It's funny the things you remember. MIL said that she refused to take it off for her first wedding. "Ever the flower child, I was." She said her mother was fit to be tied. Can you pass blame? The bracelet lasted longer than the first marriage and she kept it all these years. 

FIL, MIL, MB, LMC, and I all piled in the car to head to the Vietnam Memorial. One hard-core illegal u-turn and a near death experience, we were parked. It should be a sport to ride with me in DC. Later in the day, after I cut off an oxygen truck, I'd call my mom and put her speakerphone with the inlaws.

"Mama, don't worry-- I have only done three illegal u-turns today, cut off a handful of people and not used my blinker once. While MIL & FIL are still alive, they are starting to think my driving skills are questionable." 

"Starting to?"FIL said. 

"Lawd, Wife. Please take care not to kill them."

 
 
We wound down from our parking spot and headed to the Vietnam Memorial to search the book for Major Doby. 

He was there. 14e, 116.

Down we go. 

 
 
 

Typically, I enter the memorial from the Lincoln side, but this time, we entered from the East- which felt very backward to me. But, we were on the right side which worked out well. Fourteen panels away from the end and 116 rows down from the top-- there he was. 


 
 
I wonder what went through her mind when she saw his name emblazoned on the cold, dark granite. This name that had been with her through youth, marriage, children, divorce, marriage, more children with no knowledge as to if he returned home, or stayed in the jungle. Did he live? Did he die? 

Now we know. 

 
The tale was not going to end there. After a snack on the backside of the Lincoln Memorial and resting for a little bit, we let FIL and LMC take a run and jump before we headed back to the car. I made the suggestion of heading over to Arlington to see if he was buried there. Everyone agreed and I had to drag myself away from the view.

 
 
If ever your travels take you to DC, take a moment and have a snack on the backside of the Lincoln Memorial. Read a book. Sit and admire. Fourth from the end is the best view of Robert E Lee's house. Let your feet dangle over, rest your back on the column and just smile-- knowing you are in the greatest city in the world and you are able to stop and take it all in.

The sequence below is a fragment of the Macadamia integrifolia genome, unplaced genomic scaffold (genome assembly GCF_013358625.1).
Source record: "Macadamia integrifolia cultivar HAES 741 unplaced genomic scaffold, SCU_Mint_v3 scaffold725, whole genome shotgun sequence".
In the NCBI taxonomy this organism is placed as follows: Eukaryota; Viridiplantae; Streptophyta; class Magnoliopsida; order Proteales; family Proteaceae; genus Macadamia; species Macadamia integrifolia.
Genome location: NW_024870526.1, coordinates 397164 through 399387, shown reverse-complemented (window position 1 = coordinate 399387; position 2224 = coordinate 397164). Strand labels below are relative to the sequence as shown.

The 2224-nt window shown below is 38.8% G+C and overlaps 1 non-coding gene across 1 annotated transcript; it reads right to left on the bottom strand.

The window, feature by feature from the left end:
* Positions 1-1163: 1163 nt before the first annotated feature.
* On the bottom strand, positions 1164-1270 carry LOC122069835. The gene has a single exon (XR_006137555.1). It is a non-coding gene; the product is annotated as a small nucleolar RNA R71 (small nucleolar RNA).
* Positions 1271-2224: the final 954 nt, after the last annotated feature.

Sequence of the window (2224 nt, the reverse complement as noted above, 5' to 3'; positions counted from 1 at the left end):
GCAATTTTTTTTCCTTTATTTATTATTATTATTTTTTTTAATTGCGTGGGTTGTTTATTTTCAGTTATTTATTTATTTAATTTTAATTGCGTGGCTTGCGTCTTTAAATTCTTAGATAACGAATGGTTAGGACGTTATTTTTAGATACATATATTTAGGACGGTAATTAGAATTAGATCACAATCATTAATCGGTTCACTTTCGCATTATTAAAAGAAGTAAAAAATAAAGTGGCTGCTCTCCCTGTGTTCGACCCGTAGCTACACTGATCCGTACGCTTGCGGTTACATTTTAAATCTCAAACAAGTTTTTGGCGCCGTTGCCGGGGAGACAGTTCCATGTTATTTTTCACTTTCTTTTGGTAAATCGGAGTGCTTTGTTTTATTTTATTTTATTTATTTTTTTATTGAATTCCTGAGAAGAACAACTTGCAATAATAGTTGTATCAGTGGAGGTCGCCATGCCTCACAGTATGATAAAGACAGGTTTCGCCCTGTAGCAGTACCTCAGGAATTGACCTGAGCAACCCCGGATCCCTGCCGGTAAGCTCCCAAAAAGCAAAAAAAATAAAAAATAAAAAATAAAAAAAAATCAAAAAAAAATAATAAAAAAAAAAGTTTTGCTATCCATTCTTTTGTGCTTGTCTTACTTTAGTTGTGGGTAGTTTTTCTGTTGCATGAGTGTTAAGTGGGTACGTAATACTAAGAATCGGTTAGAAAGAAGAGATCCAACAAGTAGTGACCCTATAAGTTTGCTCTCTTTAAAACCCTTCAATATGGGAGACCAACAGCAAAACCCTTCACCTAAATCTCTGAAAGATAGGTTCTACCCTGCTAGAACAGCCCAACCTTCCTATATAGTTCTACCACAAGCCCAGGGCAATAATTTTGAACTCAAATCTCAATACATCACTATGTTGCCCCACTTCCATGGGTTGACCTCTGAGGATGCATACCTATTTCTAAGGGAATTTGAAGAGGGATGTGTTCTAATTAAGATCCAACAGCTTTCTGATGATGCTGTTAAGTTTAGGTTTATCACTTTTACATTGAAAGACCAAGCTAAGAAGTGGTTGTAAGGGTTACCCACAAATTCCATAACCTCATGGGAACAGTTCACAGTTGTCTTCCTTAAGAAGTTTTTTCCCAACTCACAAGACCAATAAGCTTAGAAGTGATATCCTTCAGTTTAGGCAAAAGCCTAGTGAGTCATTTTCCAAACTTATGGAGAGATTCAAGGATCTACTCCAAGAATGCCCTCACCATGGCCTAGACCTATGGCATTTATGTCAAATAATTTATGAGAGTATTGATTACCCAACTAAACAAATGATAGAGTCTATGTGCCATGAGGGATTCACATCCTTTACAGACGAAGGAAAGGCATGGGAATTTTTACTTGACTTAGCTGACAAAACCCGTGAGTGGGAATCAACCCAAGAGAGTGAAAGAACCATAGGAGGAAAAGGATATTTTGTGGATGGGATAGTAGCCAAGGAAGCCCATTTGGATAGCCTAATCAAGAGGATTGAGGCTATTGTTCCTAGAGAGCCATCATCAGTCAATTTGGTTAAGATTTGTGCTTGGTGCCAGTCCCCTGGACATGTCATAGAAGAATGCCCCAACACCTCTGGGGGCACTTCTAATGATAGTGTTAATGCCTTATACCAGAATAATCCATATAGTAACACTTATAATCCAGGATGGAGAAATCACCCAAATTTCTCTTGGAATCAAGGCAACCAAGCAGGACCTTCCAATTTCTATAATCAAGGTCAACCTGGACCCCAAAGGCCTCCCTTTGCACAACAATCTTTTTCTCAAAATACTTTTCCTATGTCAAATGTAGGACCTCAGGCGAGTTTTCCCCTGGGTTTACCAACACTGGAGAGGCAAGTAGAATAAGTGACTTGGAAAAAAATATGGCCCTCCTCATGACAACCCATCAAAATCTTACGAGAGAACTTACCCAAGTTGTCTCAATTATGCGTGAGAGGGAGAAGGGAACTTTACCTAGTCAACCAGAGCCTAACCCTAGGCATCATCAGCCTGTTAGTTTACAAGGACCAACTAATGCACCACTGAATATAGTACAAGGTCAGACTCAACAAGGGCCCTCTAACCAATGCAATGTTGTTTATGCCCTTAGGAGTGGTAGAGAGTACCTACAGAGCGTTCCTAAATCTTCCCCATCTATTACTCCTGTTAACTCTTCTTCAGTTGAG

Major Doby was, in fact, in Arlington. In less the two miles his name is carved in stone as many times. He was in section 60 on York Drive. Section 60 is much newer than the section where Ducat is buried. People leave more mementos, probably because it is a different generation as much as it their youth and vitality. 

 
It surprised me, to some degree, to see how the graves were decorated and how much they were decorated. A fiancee left a rock and a note. Someone left a folded flag. There were stickers and necklaces and bottles of liquor, not to mention the rocks and the seashells. And there were notes. Lots and lots of notes. 

As we walked around the graves, I asked my FIL, "Is it morbid of me to want to read those notes?" 
"No, but you it would be nosy of you," He said and we both laughed. 


 
And there was Herb and the men he went down with. FIL commented that was a good catch for the enemy-- two Lt. Colonels and a full bird. See the grave two over on the left? The one behind Edward Lushis-- Princess Samuels-- that's a folded flag in a ziploc bag with a note inside on top.

 
MIL asked FIL to take her picture next to "her man." It seemed like such a timeless moment from where I stood, watching her sit and look over her shoulder. She could have been at any moment in her life in that split second-- as could Major Doby when he went down. 

 
 
 
 
I don't know much about Major Herb Doby, besides the fact that he was born in Oregon and it took over 10 years to get his remains back stateside. 

It was a great day for our last 'benture to find him and see where he ended.


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Sunday, June 2, 2013

FOUR!

Her favorite colors are Pink, Purple, and RAINBOW. In that order. 
Now that she is four, she can jump really high.
Four years try something new every day (and most days are not every day).
She loves Henry Hugglemonster and My Little Pony.
We disagree about wearing socks with her shoes. She does not want them and I do.
Sleeping in Mama's pink shirt is the end-all, be-all of great things.
She already cannot wait to be five and wakes up most every morning with the question, "Mama, am I five yet?"
Her best friend is Ahn-Drew. Her udder best friend is Daddy. Mommy is just okay.
Putting pahn-ties on her head makes her laugh incredibly loud.
Four years old learn to swim.
Her favorite drink is chocolate milk. Her least favorite is water. Mine is just the opposite. 

She's clever. Yesterday, she saw the Pedialyte at the top of a cabinet and asked what it was. I said it was for when she is sick. She promptly said she had a tummy ache.
Four years old color in the lines, mostly and can clearly type their names-- with some help with where the letters are. 
Four year olds have purple rooms, blow big bubbles, and wants to be a doctor like her daddy.
She things Hello Kitty is pretty awesome. As are Mama's shoes, her Twinkle Toe pajamas, and her sparkly shoes. 
She tells MB not to cry. "Don't cry, MB because I'm your big sister."
Four year olds point out the "WASH-ing-TON Mom-U-Mint" and stare at fishies. 
At four, every cupcake should have four candles. 
Mostly, we convince her to try new things by either stating the fact (a) Rapunzel loves it --or-- (b) It will make her hair grow so long and beautiful. This did not work with the black bean and she went to bed really quite hungry.
Occasionally, now that she is four, she tells me that she can have a sip of my Diet Coke.
She has great ideas. "HEY! I've got a great idea!" Usually, her idea of great idea and my idea of a great idea are two different things.
If she could live in her Rapunzel dress- she would.
She's crazy. 
She's heart wrenching.
She's the light of our lives.
And she's four.